bluebird’s moral hazard
In the finance world, people make the same mistakes in different ways. I (like others) say that I learned from every mistake. That is lying by omission.
The real problem is my disconnect between learning and repeating mistakes, and the accountability that comes with error repetition is extremely painful.
Others seem to have avoided the accountability problem, to the point where they believe in invincibility. Despite moral hazard benefiting very few in the long run, many have now conditioned themselves to take “free shots”. Unfortunately, wanting things risk-free and without penalty can and often result in social self-destruction.
My wanting free passes and shortcuts have yielded a different and convoluted result. Like many, my judgement gets impaired, and I start to slip. I do not notice that I make correct (lucky) decisions based on poor logic and evidence. Then one day, “luck” falls on the other side and the bottom falls out.
However, I experience something illogically recursive in nature. I notice that making seemingly poor choices directly result from me not liking what I do and what I have. I always want alignment between the way I trade and how I feel about trading. I often wonder what makes me do this.
Moral hazard attracts the herd because it’s free. I get attached to moral hazard because I do not trust things that are free. In other words, moral hazard signals me to NOT do something. Noticing that I want to do it helps me to change direction and avoid it like the plague.
The very first economics lecture I had in college showed the implications of TANSTAAFL (apparently, not many were paying attention that day.) Looking back, I notice everything that I “received for free” did not work out very well, and everything I worked in earnest for paid off dramatically in some way. I was not born lucky — I have to work for it.
I work on this process more diligently-how to align my thoughts, feelings, ideas, and instincts and integrating them into sound trading practices and methodologies. Structurally, it seems to morph into a different form than what I imagine.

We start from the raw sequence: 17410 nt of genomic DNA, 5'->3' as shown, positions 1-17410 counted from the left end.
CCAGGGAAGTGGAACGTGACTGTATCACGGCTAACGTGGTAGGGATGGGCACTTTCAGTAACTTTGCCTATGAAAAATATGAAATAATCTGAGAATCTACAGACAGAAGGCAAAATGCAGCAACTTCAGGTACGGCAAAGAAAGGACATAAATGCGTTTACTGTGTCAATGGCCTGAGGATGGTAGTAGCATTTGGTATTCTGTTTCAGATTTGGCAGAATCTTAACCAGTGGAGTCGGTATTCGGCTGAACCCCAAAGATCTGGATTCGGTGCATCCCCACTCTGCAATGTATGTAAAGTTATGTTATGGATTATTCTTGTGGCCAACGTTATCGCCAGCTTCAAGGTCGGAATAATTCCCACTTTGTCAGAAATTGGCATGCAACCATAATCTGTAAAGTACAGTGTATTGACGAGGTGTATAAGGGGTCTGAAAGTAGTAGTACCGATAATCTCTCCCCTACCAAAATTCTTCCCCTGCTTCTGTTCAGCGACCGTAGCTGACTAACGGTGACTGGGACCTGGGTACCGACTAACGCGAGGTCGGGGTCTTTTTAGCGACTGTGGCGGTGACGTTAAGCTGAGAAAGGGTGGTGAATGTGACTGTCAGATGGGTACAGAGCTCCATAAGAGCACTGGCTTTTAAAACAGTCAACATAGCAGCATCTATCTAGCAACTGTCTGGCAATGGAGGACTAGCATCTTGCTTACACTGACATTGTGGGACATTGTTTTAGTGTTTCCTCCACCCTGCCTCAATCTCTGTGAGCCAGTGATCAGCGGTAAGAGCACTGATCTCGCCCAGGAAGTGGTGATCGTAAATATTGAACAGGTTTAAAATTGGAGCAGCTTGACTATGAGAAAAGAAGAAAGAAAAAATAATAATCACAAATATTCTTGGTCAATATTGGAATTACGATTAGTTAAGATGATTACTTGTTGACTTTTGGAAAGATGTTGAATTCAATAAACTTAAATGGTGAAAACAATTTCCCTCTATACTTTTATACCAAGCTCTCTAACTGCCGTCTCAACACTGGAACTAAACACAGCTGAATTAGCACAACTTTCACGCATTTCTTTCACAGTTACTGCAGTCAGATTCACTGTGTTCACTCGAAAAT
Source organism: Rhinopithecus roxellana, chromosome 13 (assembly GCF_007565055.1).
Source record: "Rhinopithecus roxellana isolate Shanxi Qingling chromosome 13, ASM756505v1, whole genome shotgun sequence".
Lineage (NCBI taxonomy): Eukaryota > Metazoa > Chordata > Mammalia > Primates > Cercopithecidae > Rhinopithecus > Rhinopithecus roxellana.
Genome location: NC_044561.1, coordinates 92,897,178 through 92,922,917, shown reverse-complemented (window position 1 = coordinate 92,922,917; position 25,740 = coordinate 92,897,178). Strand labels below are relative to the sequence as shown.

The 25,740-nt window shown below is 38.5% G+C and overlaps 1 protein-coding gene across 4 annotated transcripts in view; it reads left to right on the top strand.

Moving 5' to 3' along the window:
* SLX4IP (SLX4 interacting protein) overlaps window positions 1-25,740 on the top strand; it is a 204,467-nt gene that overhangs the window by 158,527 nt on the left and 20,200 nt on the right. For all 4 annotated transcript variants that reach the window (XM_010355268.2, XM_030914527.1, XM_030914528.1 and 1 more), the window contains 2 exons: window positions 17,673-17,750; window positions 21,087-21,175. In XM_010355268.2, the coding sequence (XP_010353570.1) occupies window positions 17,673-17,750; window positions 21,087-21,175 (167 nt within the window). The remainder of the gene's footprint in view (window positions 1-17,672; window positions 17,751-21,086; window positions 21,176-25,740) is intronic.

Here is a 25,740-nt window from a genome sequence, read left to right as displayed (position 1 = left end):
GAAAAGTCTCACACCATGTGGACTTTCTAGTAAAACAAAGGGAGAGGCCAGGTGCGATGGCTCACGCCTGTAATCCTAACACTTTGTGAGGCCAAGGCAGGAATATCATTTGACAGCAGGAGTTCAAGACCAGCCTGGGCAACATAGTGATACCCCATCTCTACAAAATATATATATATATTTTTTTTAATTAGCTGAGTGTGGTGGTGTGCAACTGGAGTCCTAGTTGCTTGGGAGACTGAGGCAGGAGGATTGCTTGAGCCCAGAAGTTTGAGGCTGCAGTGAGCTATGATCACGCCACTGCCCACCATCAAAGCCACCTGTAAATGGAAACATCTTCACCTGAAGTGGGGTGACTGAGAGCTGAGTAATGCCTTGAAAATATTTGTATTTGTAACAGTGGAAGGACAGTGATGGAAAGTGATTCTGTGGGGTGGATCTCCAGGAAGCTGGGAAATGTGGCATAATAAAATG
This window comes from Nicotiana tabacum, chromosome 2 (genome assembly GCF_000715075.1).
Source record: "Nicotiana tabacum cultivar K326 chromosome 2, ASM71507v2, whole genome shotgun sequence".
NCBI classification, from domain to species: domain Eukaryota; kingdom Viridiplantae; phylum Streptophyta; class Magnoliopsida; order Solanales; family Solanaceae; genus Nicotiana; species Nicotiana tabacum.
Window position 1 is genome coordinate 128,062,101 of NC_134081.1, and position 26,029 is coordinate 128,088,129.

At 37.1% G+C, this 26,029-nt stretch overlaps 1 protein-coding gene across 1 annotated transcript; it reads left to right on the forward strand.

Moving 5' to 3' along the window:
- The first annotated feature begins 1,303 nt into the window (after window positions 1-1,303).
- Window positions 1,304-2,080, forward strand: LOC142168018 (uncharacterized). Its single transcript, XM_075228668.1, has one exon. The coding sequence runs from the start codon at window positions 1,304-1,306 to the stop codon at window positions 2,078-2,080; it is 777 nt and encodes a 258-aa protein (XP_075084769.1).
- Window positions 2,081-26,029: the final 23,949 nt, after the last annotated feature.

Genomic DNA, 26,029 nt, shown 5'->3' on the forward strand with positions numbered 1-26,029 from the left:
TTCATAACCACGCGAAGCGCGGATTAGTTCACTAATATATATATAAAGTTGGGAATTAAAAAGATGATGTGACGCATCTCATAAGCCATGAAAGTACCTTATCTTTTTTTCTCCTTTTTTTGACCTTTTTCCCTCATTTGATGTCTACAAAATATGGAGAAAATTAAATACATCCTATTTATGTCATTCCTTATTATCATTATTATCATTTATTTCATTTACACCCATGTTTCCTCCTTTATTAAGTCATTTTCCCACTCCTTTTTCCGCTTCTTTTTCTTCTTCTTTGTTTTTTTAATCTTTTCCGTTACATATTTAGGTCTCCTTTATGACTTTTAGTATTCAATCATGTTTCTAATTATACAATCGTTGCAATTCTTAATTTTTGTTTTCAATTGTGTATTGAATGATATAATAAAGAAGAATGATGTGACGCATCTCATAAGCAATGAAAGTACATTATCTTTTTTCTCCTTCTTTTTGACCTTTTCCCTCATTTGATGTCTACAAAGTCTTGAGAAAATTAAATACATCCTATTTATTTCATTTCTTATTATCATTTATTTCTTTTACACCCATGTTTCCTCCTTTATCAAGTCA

My systems and methodologies show remarkable improvements. I have more comfort in feeling uncomfortable, especially when I move against the tides of sentiment and financial media force-feeding.
Historically, I have been the most profitable through market crashes and downturns — with a tremendous amount of struggle. I now see that it doesn’t have to be that way.
I see tops and bottoms more clearly. Trends are just trends: I follow them. Reversions are only wiggles, and I do not have to be shaken out of them. I make sure when to keep gunpowder dry. Above all, I manage risk, cut losses, cut losses, and cut losses.
This trading process improvement has one very interesting side-effect: I now consider strongly starting a family. I experience an extremely serious side of me that I rarely feel. I do not have anyone now and I do not know where to start. I feel nervous, and I enjoy the positive intentions that come with this process, and I am willing to go all the way.
Just start, and it comes. In the end, maybe trading is about happiness.